Continue reading

And Then There Was i-Size!

I must apologize for not posting too much these days, I have so much I want to write about. 
Thinking of it I should really try putting up more drafts when I have time, and then have them publish then and then! hehe
It’s just the summer time isn’t it? We don’t have time to sit much inside in this nice warm weather, but I still feel bad for not posting in a while. 🙂
Buuut..what can you do when the sun is shining and your melting away in 30C? ^^

As you all (who follow me anyway hehe) know, I went to the Maxi Cosi iSize event. 🙂
It was FUN. I learned a great deal, had a nice chat to people and I got a sneak peak on iSize. Super exited!

So what is iSize and what does it mean?

The following pictures and information is taken from the i-Size brochure I was given at the meeting: (Text in bold are my own.)

iSize is a new legislation that increases the safety level of children in cars and will extend rearward facing travel and promote the use of IsoFix as a new European standard. It wad enforced on 9th July 2013, while the current standard ECE R44/04 will remain in effect for all other child car seats until 2018.

This legislation makes rearward facing travelling mandatory up to 15 months old for i-Size products. The standard ensures a better protection at higher forces in the case of frontal and side collisions and a better protecttion of head and neck. i-Size also moves to a length classification for choosing the right car seat instead of weight.
i-Size also promotes IsoFix, which has less chance of being incorrectly used than belted car seats.

Why do we need new rules?

Child safety has been evolving over time. The number of child fatalities has decreased but car accidents are still the leading cause of child deaths.

week
Many parents move their baby to the next stage car seat at around 9 months because either their child is too heavy to carry in a group 0+ car seat or the baby’s feet stick out of the seat shell. Also, the current law accepts 9kg for group 1, but this is not the safest way of travelling!

The head and neck are the most vulnerable during a crash.

head

A child’s spine does not begin to fuse until approx 3 years of age, and is not done fusing until approx 6 years old, one of the main reasons to RF as long as possible. The head in proportion to the body is quite heavy and large, accounting for 25% of their body weight, while an adult’s head only takes up 6%.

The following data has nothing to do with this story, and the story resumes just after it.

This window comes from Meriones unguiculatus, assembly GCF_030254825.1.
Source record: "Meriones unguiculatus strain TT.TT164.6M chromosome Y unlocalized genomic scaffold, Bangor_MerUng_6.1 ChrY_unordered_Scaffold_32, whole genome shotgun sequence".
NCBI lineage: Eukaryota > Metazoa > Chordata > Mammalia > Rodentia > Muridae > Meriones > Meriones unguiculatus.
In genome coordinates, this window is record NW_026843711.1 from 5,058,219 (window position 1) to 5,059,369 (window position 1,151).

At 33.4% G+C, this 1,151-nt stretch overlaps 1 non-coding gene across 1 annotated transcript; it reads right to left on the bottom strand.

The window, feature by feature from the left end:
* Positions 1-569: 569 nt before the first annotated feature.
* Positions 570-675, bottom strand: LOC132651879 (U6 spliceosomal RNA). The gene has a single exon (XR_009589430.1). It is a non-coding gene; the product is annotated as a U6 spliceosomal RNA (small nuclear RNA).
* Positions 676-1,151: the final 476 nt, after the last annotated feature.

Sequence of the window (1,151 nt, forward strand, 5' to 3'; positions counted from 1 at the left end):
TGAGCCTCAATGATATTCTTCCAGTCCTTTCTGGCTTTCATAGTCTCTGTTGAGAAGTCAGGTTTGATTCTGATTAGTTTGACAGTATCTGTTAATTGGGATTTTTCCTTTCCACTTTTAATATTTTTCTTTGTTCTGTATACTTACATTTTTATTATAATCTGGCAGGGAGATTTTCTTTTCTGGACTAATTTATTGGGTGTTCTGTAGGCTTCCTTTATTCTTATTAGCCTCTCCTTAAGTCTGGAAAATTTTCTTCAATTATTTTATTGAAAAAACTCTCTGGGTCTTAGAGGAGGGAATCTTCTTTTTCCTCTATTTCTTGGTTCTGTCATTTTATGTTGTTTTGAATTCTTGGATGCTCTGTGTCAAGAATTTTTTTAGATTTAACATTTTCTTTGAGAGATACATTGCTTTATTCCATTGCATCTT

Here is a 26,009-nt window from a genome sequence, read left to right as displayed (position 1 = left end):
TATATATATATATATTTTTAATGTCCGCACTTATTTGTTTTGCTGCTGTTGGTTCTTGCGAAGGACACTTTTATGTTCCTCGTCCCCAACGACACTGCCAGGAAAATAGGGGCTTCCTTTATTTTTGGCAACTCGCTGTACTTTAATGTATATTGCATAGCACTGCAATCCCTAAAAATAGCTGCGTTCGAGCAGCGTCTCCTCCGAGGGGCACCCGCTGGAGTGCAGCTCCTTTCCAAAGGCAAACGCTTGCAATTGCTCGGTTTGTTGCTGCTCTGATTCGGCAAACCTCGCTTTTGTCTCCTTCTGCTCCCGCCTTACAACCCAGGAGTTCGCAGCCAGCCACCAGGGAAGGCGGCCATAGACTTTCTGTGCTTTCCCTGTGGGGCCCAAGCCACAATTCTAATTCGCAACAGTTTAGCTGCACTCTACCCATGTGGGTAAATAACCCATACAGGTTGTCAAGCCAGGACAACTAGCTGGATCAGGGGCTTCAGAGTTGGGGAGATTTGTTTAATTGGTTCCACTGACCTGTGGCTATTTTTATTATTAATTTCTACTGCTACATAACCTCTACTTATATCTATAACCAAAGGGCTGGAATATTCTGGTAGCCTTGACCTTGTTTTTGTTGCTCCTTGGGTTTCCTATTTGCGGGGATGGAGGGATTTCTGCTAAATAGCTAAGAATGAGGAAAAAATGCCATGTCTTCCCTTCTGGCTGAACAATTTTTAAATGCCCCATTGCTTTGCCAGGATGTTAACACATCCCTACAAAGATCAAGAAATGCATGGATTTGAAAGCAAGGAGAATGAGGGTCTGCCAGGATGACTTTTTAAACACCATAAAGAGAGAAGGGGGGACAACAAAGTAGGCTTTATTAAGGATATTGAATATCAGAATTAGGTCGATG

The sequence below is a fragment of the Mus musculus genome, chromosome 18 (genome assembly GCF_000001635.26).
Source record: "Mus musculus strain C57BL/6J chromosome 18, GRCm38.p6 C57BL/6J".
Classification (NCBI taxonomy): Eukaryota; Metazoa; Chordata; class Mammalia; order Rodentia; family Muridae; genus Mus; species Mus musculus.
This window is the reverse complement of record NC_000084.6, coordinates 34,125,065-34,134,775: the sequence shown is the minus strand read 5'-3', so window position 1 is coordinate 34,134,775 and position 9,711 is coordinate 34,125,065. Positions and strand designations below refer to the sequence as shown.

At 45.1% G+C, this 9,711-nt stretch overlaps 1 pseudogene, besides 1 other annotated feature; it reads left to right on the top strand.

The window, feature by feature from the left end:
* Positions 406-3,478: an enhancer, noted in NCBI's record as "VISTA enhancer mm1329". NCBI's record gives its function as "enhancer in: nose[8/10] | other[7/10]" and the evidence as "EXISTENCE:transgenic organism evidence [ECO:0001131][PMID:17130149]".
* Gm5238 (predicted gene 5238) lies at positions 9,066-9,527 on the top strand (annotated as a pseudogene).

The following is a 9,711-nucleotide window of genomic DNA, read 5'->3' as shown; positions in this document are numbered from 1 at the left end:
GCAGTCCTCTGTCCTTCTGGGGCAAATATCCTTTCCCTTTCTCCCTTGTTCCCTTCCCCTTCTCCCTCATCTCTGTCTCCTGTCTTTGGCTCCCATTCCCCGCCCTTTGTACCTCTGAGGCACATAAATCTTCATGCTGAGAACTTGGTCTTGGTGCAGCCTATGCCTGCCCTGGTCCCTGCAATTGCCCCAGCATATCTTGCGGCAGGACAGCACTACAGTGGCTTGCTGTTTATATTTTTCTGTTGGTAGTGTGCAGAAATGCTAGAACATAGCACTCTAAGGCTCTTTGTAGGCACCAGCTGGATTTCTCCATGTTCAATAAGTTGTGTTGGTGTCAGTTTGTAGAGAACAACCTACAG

The developmental rate of the skeleton is the same in any child no matter how heavy or tall they are, meaning your one year old may look 2 years old or be the size of a two year old, but inside, he’s skeletal build is no where near. 

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The human spine is made up of 24 vertebrae, seven cervical (neck), 12 thoracic (upper back) and five lumbar (lower back) vertebrae.
The photo shows the vertebrae of a one year-old on the left, and those of a six year-old on the right. In a one year-old each vertebra consists of three pieces of bone which are connected by cartilage.
The picture on the left shows where in the body these bones are located.
The bones in the neck of a small child are not developed enough to protect the spinal cord. When they are involved in a car crash in a forward facing car seat, the weight of the head combined with the immature skeleton, can cause the spinal cord to stretch up to two inches. If it stretches just half an inch it will snap. This is known as internal decapitation and causes paralysis or death.
Phto and text credit: http://www.rearfacingtoddlers.com

In Conclution…

It is safer to travel rearward facing longer and to use IsoFix (make no mistake, belted is just as safe as long as it is correctly installed, but to make things easier i-Size has, as mentioned, decided to focus on IsoFix as this is simpler) Maxi – Cosi’s involvement on the i-Size legislation will improve the compatibility between car seats and cars with the support leg. It will be supporting all regulating organisations such as GRSP and CLEPA. Plus, Maxi-Cosi have been involved in measuring and defining new sizing classifications (3D child project).

* * *

27

What do  the numbers say?

People hate the numbers. How many times haven’t you heard the line; “Back in the day…” or “When I was young..” “…and I’m FINE!”?
I imagine that if more people knew the actual numbers maybe they wouldn’t use these phrases. Fact of the matter is that we didn’t know as much  then as we do know, or…we did some places (see Sweden), but the rest of the world I imagine had a hard time thinking that just ‘Søta Bror’ would know more then a fair share of other excellent researchers right?

Well, let me show you the numbers dated from 1999 to 2008:

statistickExcuse the small finger prints. xD I have a small person who grabbed it hehe. 

Another important thing, and one of the reasons why i-Size is choosing to focus on IsoFix is as I stated previously, that it’s simpler to install. Though it ofc. happens that they are wrongly installed! BUT it IS simpler.

Have a look at this cake that shows fatalities related to the car seat use: (this is not based on RF, but car seat use in general):

roundThe numbers are quite shocking aren’t they? 😦

 

injuries

As we can see, the head and neck have the highest percentage of injury in a frontal collision.
We can also see that in a side impact collision, the head injury is still on the highest percentage followed by chest.
I am therefore very glad the new i-Size makes side impact testing mandatory!
Some car seats are in fact side impact tested, but this is not something covered in ECE R44/04 ‘s testing to get approved.

* * *

I have now tried to cover everything on i-Size, but if  you have any more questions please don’t hesitate to write it in a comment below, or on my face book page  –> https://www.facebook.com/ErfMission if you like this blog, I would love for you to hit the “Like” button on the page. 🙂

And as a quick “sum it up” :

i-size.keyfacts

Have a wonderful weekend and I shall see you all later! 🙂